• Research Paper on:
    Economic Development In China : Project Proposal

    Number of Pages: 6


    Summary of the research paper:

    This 6 page paper presents a proposal for a project that addresses three questions regarding China's admission to the WTO: the impact on the Asian economy, the impact on the economy of China and the impact on world trade. The paper presents an abbreviated literature review, the research process to be undertaken, the significance of the study and the anticipated results. Bibliography lists 5 sources.

    Name of Research Paper File: MM12_PGchnwto.rtf

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    Unformatted Sample Text from the Research Paper:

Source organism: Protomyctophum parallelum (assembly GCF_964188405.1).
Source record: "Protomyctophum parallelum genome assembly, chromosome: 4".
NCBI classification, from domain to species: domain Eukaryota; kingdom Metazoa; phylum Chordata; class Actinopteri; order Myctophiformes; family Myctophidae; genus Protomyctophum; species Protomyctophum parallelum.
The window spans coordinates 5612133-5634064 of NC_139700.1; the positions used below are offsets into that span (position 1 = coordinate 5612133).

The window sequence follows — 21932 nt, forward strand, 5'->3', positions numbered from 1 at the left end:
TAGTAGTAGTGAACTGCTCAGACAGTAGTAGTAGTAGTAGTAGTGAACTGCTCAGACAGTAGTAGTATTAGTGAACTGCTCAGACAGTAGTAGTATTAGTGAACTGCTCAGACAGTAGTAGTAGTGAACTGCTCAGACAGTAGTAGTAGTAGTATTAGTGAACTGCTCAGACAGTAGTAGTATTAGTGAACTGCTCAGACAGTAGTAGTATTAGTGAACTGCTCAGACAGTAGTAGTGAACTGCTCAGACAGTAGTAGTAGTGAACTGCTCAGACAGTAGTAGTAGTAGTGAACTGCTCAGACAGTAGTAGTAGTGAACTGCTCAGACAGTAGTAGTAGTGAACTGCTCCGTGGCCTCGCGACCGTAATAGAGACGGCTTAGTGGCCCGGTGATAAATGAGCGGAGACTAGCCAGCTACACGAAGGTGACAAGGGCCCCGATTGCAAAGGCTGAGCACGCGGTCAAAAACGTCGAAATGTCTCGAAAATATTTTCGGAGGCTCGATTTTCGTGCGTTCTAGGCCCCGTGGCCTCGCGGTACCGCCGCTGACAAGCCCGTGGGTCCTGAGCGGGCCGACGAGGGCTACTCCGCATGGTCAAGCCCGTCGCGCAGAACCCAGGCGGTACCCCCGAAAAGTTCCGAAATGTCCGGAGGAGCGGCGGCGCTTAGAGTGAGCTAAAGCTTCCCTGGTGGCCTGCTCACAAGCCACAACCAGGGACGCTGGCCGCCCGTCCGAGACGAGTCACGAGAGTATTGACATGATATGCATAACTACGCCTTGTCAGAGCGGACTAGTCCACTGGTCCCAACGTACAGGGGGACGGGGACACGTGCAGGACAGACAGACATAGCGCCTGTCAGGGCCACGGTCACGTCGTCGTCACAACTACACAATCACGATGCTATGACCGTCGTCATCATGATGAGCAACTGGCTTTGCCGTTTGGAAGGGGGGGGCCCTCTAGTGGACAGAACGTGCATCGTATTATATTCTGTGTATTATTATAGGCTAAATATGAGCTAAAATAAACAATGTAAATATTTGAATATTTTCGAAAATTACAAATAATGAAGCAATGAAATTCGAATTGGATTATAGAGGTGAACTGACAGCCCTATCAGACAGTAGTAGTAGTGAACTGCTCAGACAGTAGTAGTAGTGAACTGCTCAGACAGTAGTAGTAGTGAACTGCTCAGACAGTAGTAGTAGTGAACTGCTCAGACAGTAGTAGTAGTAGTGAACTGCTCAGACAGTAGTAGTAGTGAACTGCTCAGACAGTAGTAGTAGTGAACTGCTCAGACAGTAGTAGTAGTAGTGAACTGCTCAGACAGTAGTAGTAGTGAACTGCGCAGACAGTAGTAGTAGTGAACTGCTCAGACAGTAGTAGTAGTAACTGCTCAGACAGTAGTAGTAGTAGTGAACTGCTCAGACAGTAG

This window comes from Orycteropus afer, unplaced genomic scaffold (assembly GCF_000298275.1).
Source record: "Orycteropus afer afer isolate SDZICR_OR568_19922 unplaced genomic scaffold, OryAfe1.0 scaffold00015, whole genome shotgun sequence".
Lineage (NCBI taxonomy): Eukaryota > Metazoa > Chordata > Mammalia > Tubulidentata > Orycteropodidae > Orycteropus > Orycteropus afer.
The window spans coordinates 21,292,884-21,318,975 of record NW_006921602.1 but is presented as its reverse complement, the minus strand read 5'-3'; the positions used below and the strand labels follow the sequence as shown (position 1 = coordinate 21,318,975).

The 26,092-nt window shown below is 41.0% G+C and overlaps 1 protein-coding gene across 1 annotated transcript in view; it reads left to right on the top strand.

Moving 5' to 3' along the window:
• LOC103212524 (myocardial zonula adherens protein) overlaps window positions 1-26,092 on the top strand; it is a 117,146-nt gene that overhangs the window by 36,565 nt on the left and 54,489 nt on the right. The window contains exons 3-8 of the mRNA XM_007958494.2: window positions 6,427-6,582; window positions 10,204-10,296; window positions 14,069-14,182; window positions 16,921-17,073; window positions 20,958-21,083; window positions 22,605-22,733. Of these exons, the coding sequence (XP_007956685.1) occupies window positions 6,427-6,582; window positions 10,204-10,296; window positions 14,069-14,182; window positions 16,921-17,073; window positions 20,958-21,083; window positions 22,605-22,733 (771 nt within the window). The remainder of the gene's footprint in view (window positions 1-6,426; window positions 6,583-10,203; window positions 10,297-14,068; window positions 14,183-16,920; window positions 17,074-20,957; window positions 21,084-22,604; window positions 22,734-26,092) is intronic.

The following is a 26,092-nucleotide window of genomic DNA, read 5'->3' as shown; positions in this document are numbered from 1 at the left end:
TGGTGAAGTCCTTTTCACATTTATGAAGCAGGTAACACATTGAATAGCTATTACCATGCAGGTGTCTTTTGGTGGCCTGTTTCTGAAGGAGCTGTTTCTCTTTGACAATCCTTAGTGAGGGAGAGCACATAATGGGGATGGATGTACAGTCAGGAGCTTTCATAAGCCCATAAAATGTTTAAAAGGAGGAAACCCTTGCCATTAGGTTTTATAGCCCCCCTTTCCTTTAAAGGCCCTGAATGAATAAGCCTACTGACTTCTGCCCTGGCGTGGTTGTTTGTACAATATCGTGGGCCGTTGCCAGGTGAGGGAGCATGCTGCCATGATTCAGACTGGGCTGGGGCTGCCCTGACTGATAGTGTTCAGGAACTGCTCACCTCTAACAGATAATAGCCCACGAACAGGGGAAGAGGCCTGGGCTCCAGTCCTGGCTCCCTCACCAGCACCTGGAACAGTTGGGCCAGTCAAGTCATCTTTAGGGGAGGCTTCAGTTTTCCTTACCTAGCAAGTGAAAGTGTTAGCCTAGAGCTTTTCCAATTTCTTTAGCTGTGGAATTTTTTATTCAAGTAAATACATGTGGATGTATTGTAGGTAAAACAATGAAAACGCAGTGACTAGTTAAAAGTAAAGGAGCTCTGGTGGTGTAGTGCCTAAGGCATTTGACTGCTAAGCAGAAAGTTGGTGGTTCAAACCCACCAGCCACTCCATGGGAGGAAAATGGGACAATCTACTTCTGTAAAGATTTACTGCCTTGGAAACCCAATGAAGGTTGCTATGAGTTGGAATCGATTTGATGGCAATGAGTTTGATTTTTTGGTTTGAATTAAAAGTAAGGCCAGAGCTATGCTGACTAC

of both Asia and the world. Research Questions The major questions this project will attempt to answer are: 1. How will Chinas admission to the World Trade Organization  (WTO) impact the Asian economy? 2. How will Chinas admission to the World Trade Organization (WTO) impact the Chinese economy? 3. How will Chinas admission to the World Trade Organization  (WTO) impact the world trade? Sing reports that Japans economic importance has been diminishing for more than a decade (2003). Since China began its reforms in 1978, it has gained  far more importance in the Asian economy (Sing, 2003). Sing points out that China is "the first country in the world to succeed in rapid and continuous economic development" (Sing,  2003). Sing goes on to comment that economic development in coastal areas and in "special economic zones" has been especially impressive (Sing, 2003). Per capita GNP in "Guangzhou, Shenzhen, Shanghai  and Beijing" has been greater than in most Asian developing countries (Sing, 2003). Chinas admission to the World Trade Organization (WTO) will only enhance its importance in both the Asian  and the world economy (Cheng, 2003). Prior to joining the WTO, China was the largest economy among nonmembers (Cheng, 2003). Some analysts place China as the third largest economy in  the world, the United States and Japan hold the first two places (Cheng, 2003). To be accepted as a member of the WTO has required China to dramatically change policies  and laws because they must now conform to international trade practices and standards (Cheng, 2003). The country has been known, for instance, as ignoring intellectual property rights and violating trademarks  and patents (Cheng, 2003). They also enforced high tariffs and had numerous other barriers to free and open trade (Cheng, 2003). In other words, Chinese officials held strong control over 

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